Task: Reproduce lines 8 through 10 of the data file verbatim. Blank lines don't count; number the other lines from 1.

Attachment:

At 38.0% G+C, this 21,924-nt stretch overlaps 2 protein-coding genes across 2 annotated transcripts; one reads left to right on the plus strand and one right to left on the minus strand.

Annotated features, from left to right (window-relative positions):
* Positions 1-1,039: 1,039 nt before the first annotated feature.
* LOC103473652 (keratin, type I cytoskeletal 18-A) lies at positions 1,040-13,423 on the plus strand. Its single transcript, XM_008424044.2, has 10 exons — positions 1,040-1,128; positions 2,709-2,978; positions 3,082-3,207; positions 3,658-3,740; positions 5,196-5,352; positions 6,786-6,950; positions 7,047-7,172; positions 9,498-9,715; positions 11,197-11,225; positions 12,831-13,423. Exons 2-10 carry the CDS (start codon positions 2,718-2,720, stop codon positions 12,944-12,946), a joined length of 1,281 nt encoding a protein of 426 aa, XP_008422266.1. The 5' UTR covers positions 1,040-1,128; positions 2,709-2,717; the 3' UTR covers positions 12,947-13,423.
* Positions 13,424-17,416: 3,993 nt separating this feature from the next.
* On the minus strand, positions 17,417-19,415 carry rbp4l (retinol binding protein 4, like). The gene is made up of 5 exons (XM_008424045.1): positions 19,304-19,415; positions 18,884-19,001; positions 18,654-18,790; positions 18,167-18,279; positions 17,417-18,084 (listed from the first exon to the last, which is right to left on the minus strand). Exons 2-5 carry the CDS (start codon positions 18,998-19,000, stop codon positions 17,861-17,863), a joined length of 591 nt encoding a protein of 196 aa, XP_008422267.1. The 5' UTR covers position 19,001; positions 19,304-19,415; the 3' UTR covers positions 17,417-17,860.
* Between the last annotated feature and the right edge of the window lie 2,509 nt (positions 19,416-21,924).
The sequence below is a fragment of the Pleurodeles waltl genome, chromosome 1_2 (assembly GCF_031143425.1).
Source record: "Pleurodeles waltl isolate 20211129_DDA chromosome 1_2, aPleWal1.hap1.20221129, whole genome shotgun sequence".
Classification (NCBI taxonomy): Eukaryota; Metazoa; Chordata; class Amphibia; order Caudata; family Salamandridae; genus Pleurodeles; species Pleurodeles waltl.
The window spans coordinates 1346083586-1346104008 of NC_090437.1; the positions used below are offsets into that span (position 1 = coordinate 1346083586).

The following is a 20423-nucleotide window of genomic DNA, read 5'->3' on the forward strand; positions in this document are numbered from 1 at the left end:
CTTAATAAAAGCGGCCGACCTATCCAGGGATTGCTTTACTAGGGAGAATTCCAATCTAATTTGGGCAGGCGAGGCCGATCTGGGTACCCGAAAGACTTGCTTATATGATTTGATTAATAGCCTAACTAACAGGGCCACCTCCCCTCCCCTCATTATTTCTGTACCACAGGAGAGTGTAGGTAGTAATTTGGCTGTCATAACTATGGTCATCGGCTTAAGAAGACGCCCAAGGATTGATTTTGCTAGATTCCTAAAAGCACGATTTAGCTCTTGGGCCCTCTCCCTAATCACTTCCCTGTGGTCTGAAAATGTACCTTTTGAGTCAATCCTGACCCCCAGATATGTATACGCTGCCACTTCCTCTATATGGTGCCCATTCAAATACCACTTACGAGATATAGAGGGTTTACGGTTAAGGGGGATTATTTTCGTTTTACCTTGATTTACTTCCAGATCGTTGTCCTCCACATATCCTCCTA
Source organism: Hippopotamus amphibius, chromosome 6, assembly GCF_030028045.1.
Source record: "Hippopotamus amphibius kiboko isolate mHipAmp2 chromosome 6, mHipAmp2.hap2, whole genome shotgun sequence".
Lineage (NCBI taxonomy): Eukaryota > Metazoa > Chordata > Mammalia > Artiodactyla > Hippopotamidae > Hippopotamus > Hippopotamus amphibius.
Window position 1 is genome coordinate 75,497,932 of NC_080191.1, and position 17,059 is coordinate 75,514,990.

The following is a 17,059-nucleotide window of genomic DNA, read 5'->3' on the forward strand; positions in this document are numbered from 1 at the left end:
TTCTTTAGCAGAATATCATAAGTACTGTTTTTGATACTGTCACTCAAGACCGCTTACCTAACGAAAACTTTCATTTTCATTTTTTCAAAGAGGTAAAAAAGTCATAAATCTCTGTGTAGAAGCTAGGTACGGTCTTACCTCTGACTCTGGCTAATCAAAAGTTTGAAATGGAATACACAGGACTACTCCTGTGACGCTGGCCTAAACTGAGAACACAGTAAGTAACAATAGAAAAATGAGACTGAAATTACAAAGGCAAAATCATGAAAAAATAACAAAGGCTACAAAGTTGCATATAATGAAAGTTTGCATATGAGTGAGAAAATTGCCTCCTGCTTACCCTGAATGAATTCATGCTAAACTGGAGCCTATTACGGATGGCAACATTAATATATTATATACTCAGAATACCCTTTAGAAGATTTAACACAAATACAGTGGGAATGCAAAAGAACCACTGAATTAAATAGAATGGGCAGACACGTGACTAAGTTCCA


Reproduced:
The sequence below is a fragment of the Pleurodeles waltl genome, chromosome 1_2 (assembly GCF_031143425.1).
Source record: "Pleurodeles waltl isolate 20211129_DDA chromosome 1_2, aPleWal1.hap1.20221129, whole genome shotgun sequence".
Classification (NCBI taxonomy): Eukaryota; Metazoa; Chordata; class Amphibia; order Caudata; family Salamandridae; genus Pleurodeles; species Pleurodeles waltl.